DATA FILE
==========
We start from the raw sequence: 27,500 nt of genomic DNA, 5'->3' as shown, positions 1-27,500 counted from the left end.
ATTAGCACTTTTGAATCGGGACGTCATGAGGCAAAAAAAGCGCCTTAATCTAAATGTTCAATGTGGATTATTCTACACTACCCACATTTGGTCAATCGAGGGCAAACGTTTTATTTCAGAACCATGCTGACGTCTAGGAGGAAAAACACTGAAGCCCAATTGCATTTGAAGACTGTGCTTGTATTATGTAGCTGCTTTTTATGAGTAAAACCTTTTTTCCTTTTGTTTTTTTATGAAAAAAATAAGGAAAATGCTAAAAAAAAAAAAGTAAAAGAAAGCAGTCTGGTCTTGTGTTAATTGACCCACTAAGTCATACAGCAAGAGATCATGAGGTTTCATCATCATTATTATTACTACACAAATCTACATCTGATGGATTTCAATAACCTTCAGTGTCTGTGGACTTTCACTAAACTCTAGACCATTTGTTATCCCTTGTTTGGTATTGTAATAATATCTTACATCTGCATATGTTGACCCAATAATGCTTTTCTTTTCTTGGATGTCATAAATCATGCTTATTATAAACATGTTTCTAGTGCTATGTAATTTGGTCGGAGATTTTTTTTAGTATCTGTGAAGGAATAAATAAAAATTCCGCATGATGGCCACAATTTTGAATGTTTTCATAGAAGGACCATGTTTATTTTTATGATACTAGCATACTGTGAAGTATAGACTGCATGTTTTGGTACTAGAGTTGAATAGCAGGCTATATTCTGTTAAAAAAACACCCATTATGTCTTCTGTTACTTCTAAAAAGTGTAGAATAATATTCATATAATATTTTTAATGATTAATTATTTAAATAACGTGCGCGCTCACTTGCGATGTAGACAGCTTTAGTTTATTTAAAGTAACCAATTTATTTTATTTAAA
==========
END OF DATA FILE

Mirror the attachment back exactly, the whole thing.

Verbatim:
We start from the raw sequence: 27,500 nt of genomic DNA, 5'->3' as shown, positions 1-27,500 counted from the left end.
ATTAGCACTTTTGAATCGGGACGTCATGAGGCAAAAAAAGCGCCTTAATCTAAATGTTCAATGTGGATTATTCTACACTACCCACATTTGGTCAATCGAGGGCAAACGTTTTATTTCAGAACCATGCTGACGTCTAGGAGGAAAAACACTGAAGCCCAATTGCATTTGAAGACTGTGCTTGTATTATGTAGCTGCTTTTTATGAGTAAAACCTTTTTTCCTTTTGTTTTTTTATGAAAAAAATAAGGAAAATGCTAAAAAAAAAAAAGTAAAAGAAAGCAGTCTGGTCTTGTGTTAATTGACCCACTAAGTCATACAGCAAGAGATCATGAGGTTTCATCATCATTATTATTACTACACAAATCTACATCTGATGGATTTCAATAACCTTCAGTGTCTGTGGACTTTCACTAAACTCTAGACCATTTGTTATCCCTTGTTTGGTATTGTAATAATATCTTACATCTGCATATGTTGACCCAATAATGCTTTTCTTTTCTTGGATGTCATAAATCATGCTTATTATAAACATGTTTCTAGTGCTATGTAATTTGGTCGGAGATTTTTTTTAGTATCTGTGAAGGAATAAATAAAAATTCCGCATGATGGCCACAATTTTGAATGTTTTCATAGAAGGACCATGTTTATTTTTATGATACTAGCATACTGTGAAGTATAGACTGCATGTTTTGGTACTAGAGTTGAATAGCAGGCTATATTCTGTTAAAAAAACACCCATTATGTCTTCTGTTACTTCTAAAAAGTGTAGAATAATATTCATATAATATTTTTAATGATTAATTATTTAAATAACGTGCGCGCTCACTTGCGATGTAGACAGCTTTAGTTTATTTAAAGTAACCAATTTATTTTATTTAAA